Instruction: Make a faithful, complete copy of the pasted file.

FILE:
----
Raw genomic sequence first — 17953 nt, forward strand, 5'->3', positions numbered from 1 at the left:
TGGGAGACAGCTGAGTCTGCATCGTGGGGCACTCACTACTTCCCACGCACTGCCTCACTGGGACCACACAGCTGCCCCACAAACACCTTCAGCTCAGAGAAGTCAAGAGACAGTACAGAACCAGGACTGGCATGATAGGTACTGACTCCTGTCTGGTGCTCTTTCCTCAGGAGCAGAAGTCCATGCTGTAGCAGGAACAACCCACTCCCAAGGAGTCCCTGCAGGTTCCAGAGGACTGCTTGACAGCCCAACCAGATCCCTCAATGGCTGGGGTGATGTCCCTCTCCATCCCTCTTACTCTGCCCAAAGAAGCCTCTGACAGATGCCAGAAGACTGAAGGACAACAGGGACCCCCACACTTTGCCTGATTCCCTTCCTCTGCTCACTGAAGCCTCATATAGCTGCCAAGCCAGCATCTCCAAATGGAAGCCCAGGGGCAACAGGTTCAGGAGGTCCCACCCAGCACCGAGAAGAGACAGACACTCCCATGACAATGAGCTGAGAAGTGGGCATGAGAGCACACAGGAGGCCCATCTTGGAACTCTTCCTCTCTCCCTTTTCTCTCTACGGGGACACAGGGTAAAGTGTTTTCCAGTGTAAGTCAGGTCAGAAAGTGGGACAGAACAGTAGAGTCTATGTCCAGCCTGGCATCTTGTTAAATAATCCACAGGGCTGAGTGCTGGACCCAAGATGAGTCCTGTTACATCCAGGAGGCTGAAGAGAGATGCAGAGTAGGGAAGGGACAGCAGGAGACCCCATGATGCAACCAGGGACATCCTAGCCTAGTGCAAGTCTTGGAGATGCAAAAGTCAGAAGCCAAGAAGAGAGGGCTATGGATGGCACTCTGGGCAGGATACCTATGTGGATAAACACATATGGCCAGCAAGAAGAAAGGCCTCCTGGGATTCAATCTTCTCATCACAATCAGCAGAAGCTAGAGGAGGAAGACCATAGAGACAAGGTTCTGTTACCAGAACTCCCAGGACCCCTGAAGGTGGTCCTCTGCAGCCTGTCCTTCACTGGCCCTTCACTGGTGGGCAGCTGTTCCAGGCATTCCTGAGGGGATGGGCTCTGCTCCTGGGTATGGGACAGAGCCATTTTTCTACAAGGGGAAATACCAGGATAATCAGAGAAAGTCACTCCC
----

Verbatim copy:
Raw genomic sequence first — 17953 nt, forward strand, 5'->3', positions numbered from 1 at the left:
TGGGAGACAGCTGAGTCTGCATCGTGGGGCACTCACTACTTCCCACGCACTGCCTCACTGGGACCACACAGCTGCCCCACAAACACCTTCAGCTCAGAGAAGTCAAGAGACAGTACAGAACCAGGACTGGCATGATAGGTACTGACTCCTGTCTGGTGCTCTTTCCTCAGGAGCAGAAGTCCATGCTGTAGCAGGAACAACCCACTCCCAAGGAGTCCCTGCAGGTTCCAGAGGACTGCTTGACAGCCCAACCAGATCCCTCAATGGCTGGGGTGATGTCCCTCTCCATCCCTCTTACTCTGCCCAAAGAAGCCTCTGACAGATGCCAGAAGACTGAAGGACAACAGGGACCCCCACACTTTGCCTGATTCCCTTCCTCTGCTCACTGAAGCCTCATATAGCTGCCAAGCCAGCATCTCCAAATGGAAGCCCAGGGGCAACAGGTTCAGGAGGTCCCACCCAGCACCGAGAAGAGACAGACACTCCCATGACAATGAGCTGAGAAGTGGGCATGAGAGCACACAGGAGGCCCATCTTGGAACTCTTCCTCTCTCCCTTTTCTCTCTACGGGGACACAGGGTAAAGTGTTTTCCAGTGTAAGTCAGGTCAGAAAGTGGGACAGAACAGTAGAGTCTATGTCCAGCCTGGCATCTTGTTAAATAATCCACAGGGCTGAGTGCTGGACCCAAGATGAGTCCTGTTACATCCAGGAGGCTGAAGAGAGATGCAGAGTAGGGAAGGGACAGCAGGAGACCCCATGATGCAACCAGGGACATCCTAGCCTAGTGCAAGTCTTGGAGATGCAAAAGTCAGAAGCCAAGAAGAGAGGGCTATGGATGGCACTCTGGGCAGGATACCTATGTGGATAAACACATATGGCCAGCAAGAAGAAAGGCCTCCTGGGATTCAATCTTCTCATCACAATCAGCAGAAGCTAGAGGAGGAAGACCATAGAGACAAGGTTCTGTTACCAGAACTCCCAGGACCCCTGAAGGTGGTCCTCTGCAGCCTGTCCTTCACTGGCCCTTCACTGGTGGGCAGCTGTTCCAGGCATTCCTGAGGGGATGGGCTCTGCTCCTGGGTATGGGACAGAGCCATTTTTCTACAAGGGGAAATACCAGGATAATCAGAGAAAGTCACTCCC